And if you can, then just do what I do and make a double batch! :)

==> Savory Veggie Stews


1 Bill K. { 05.17.11 at 7:46 am }


I have learned over the years that fancy names like “Celtic Sea Salt” is really just creative marketing at work. I totally agree with you Sodium is Sodium no matter what we may be calling it this year. The spice of life may actually be no spice at all! (Or at least very little – a little nod to Roger Haeske)

I appreciate your gathering the facts.


2 stille waters { 05.18.11 at 9:49 am }

The unexpected results from a belgian doctor , about salt restriction , was published begin May 2011 in JAMA
(American Journal of Medical Association )

As a scientist , this University-professor is very relativating at his own findings of his 8-year ( relative ) small study

in his words :

” it is clear that one should be very careful in advocating generalized reduction in sodium intake in the population at large, there might be some benefits , but there might also be some adverse effects ” (source http://www.asiaone.com )

and elsewhere :

” one should be very careful when one wants to implement sodium restriction , as it is based on short-term studies mainly in hypertensive population ; whether one can extrapolate these short-term results over the long term remains to be seen , especially as our study and 2 previous studies have shown an inverse association between sodium intake and mortality ”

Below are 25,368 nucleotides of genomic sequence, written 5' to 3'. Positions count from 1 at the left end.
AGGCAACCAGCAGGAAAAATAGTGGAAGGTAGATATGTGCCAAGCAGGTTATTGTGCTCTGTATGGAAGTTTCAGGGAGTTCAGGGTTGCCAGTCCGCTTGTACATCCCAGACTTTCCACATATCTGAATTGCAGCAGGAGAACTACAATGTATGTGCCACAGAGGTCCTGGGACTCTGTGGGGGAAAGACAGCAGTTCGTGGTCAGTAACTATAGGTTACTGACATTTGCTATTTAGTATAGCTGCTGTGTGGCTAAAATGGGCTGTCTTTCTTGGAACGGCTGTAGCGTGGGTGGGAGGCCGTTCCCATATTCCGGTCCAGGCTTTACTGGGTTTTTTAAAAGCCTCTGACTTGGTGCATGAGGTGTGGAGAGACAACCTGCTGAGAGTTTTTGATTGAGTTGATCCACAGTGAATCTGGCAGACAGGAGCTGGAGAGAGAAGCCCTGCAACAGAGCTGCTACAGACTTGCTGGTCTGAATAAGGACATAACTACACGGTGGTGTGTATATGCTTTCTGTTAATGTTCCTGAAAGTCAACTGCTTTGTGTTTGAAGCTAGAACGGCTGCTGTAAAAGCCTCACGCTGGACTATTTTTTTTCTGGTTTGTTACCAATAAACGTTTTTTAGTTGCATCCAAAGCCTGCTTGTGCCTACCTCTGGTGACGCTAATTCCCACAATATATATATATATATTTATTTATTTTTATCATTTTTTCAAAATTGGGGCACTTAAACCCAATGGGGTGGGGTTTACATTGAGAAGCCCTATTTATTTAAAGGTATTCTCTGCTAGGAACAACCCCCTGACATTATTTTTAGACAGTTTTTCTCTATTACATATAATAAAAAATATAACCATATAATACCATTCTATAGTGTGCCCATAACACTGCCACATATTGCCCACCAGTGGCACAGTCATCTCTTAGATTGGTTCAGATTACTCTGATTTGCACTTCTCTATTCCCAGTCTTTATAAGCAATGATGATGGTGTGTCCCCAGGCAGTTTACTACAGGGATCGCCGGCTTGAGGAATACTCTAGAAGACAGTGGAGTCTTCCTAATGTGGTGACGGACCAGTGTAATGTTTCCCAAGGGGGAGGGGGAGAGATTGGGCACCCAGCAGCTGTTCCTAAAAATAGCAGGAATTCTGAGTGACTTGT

source :

also some critical observations about this study on :

http://www.steadyhealth.com (the link is too long )
article by Robert Sister
title : ” Eating less salt does not necessarily cut high blood pressure and hearth dfiseas risks “

Swayze Reply:

No news here. It’s silly for one to think that all he or she has to do is eat less salt to see marked health improvements. If you’re still eating SAD, albeit less salty, you are still at risk for all kinds of illnesses, heart disease and hypertension included.

3 stille waters { 05.18.11 at 10:04 am }

from a hygienistic standpoint it is true that one should remove all extra salt intake from his diet , but then one could also begin to question himself : whether to use or not use herbal teas , whether to use or not use spices , whether to use or not use imported tropical fruits , … regardless of their proven scientific facts based on studies

for example : one could completely ban the use of green tea , but then one misses some of its benefits :
- green tea combined with juice from blue grapes improves the assimilation of the “resveratrol” stored in the blue grapes
-the substances in green tea have a beneficial effect on the global hormonal balance of a man

Swayze Reply:

You’re right. From a natural hygienist viewpoint, there are many “foods” consumed today that are not optimal, e.g. salt, pepper, garlic, onions, chilis, herbs, etc. Does this mean that you must exclude everything that isn’t fruit or vegetable from your diet to see major health improvements? No. But the closer you get to eating exclusively whole fresh fruits, tender greens, and limited nuts and seeds, the better.

There is definitely a continuum when it comes to “good” and “bad” foods. While many people view salt as “not that bad,” it is nowhere close to optimal fruits and veggies. How can it be? It’s nothing but extracted sodium chloride! It does nothing except dehydrate you, a very serious condition.